Wednesday, December 2, 2009

Sculpture on Hong Kong Sea 2009 (addendum)


An unlikely vision that made me gasp and want to
rub my eyes upon first beholding it --
a boat
filled with plants, floating on the waters
of Repulse Bay
(with The Twins -- and the two small humps
in between them -- in the background!)


An old-fashioned camera is part of anothermountainman's
Sculpture on Hong Kong Sea 2009 offering -- and offers
a different view of that mirage-like vessel

The artist behind the visions photographed above,
crouched beside
yet another of his contributions to
that one-day artistic event (this one pieces of
reflective material on which shadows fall and,
in the process, create interesting patterns)

As I reported in my previous blog post, I spent part of last Sunday afternoon taking in the one-day arts event that was Sculpture on Hong Kong Sea 2009. Unlike most people who did it the other way around, I went for the option of starting my viewing of the works from the Deep Water Bay end of the scenic 1.2 kilometer coastal walk that ran through to Repulse Bay.

Thus it was that it was only in the last one third of the walk that I came across the set of works that got my vote -- and we were asked to vote by the organisers -- for favorite (or was it best? in this case, it's the same) sculpture that I saw on display that day. Heaven on Earth/ 1/2 is its title.

The following is how its creator, a Hong Kong artist who is known as anothermountainman as well as Stanley Wong Ping Pui, introduced it in the English language section of the event's programme notes:-

mirage in his eyes/
oasis from your angle
for me... it is heaven on earth

And as far as this viewer is concerned, it was a genuinely artistic effort that was magical and beautiful as well as imaginative and whimsical; and a work that showed off how the ordinary can come across as so very special when it is combined with creativity and appears in an unexpected place. Furthermore, I also consider that such a creation serves to emphasize that as long as individuals like Mr. Wong live and go about creating art here, the Big Lychee really is a long way away from being the cultural desert some people genuinely -- but, to my mind, mistakenly and unfairly -- believe it is.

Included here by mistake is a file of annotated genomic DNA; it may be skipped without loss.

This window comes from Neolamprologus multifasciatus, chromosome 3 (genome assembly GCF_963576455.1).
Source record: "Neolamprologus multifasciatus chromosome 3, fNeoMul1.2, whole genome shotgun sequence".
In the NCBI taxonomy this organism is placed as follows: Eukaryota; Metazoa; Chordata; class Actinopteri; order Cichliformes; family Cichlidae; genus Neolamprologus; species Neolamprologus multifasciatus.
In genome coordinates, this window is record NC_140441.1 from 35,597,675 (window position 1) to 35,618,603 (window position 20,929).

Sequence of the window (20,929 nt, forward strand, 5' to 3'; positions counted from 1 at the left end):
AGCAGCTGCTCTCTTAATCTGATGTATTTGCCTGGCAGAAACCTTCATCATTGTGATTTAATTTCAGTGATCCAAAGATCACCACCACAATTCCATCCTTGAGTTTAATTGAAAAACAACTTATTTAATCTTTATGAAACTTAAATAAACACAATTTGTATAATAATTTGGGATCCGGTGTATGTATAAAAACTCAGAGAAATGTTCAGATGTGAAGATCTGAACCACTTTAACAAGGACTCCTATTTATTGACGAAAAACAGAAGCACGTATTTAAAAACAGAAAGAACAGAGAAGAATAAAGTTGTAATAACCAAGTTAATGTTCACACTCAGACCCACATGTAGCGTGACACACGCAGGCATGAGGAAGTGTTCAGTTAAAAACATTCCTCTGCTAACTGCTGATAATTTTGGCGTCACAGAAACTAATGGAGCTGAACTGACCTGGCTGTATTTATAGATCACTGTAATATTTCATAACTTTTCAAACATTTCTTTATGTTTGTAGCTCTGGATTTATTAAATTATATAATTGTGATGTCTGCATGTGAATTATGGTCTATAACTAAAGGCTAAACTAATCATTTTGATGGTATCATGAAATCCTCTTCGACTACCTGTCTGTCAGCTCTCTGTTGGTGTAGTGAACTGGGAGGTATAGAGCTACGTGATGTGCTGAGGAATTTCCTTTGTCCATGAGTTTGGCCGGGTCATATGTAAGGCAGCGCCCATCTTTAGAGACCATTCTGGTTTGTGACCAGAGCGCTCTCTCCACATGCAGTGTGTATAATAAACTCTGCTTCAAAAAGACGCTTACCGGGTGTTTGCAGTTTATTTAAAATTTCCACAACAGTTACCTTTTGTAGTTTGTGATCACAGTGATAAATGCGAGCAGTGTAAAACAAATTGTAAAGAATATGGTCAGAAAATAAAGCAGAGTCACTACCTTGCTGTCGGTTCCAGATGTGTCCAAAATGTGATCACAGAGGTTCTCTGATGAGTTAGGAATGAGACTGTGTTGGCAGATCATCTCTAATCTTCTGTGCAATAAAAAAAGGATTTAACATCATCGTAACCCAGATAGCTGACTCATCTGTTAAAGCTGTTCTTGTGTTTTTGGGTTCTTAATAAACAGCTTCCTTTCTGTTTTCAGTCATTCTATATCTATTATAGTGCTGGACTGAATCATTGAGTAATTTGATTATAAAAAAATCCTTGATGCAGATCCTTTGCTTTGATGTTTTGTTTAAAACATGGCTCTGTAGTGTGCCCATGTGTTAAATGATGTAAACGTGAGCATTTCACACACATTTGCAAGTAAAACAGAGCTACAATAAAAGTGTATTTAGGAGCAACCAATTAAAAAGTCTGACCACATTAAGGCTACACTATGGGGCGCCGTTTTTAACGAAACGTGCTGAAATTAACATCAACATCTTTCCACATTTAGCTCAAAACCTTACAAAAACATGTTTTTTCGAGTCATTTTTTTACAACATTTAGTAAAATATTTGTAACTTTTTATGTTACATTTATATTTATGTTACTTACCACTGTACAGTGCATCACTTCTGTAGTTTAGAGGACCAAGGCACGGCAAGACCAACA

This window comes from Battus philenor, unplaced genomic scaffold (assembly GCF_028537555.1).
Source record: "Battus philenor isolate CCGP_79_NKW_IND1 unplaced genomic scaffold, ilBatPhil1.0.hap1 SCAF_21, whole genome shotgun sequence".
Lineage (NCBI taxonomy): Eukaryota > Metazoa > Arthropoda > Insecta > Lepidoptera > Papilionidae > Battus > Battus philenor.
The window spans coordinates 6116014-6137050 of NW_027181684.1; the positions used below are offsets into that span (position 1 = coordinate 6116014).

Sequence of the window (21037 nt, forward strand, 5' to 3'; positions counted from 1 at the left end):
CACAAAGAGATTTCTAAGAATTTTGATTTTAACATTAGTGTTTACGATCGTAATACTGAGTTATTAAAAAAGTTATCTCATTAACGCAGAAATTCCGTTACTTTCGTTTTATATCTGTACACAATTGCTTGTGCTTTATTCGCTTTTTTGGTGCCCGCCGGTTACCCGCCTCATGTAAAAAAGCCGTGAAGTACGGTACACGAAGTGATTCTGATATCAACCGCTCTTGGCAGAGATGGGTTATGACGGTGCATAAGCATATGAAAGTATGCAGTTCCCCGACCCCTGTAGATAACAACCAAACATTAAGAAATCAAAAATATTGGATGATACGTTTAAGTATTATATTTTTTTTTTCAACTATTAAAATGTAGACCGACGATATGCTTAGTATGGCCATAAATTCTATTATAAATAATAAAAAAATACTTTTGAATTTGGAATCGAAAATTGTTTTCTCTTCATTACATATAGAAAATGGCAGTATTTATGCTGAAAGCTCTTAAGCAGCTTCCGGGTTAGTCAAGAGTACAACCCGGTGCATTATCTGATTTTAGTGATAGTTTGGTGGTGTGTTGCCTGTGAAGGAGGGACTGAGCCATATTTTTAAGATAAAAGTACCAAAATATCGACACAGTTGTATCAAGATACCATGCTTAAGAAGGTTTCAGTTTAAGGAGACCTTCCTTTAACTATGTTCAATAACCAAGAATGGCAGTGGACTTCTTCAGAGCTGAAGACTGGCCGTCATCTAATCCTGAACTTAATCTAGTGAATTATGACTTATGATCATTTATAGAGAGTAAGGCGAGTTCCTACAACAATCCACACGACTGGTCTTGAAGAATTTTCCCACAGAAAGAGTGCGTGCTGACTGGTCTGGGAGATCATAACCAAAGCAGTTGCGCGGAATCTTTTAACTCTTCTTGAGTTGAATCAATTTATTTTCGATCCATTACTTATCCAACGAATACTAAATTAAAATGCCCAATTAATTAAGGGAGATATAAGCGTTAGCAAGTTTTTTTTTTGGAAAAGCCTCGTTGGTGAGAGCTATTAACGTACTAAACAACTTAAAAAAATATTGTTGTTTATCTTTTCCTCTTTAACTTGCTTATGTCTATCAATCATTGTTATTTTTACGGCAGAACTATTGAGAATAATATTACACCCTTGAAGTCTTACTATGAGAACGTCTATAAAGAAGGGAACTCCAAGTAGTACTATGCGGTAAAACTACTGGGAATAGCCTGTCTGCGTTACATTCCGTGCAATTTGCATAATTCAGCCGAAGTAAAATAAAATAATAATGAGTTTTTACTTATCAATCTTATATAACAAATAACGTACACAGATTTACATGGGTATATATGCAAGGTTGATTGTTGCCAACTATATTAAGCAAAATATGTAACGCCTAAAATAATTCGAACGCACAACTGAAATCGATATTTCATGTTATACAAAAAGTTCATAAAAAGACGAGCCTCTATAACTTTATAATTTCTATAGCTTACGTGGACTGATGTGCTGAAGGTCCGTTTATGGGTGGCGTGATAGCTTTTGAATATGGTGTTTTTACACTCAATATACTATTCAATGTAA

6 comments:

sbk said...

Hi ytsl,

Was anothermountainman sitting there all day? Did people talk with him? I like his entry and I think the idea of the whole event is very cool.

YTSL said...

Hi sbk --

Don't know if he hung out there all day but yes, he was happily interacting with visitors to his area of the show when I passed by there in the afternoon. Glad you like his entry (and the whole event). With no comments on this blog post, was thinking people disagreed with me about his being cool art work! :S

alejna said...

How cool! I would love to see a sculpture event like that. Your photos (and the sculptures) are quite striking!

YTSL said...

Hi Alejna --

A colleague I met at the event mentioned that there had been a similar -- and bigger, actually -- event taking place in Australia when she visited Down Under. So, wouldn't be surprised if there were such sculpture events in the US too.

ewaffle said...

Installation sculpture like you show in your photographs can be intriguing.

The objects installed and the prospect around them or the landscape they reflects are parts of the same work of art. For those already familiar with the area an art installation like that offers, in addition to the quality and inteest of the pieces themselves, a fresh look or a new sense of wonder a landscape that had become prosaic or commonplace. It helps one to see something extraordinary in the everyday, a view from a different angle that allows us to see the familiar with new eyes.

Great stuff.

YTSL said...

Hi ewaffle --

Thanks for your interesting reflections on the subject of this blog post. And yes, I agree with a lot of what you expressed. :)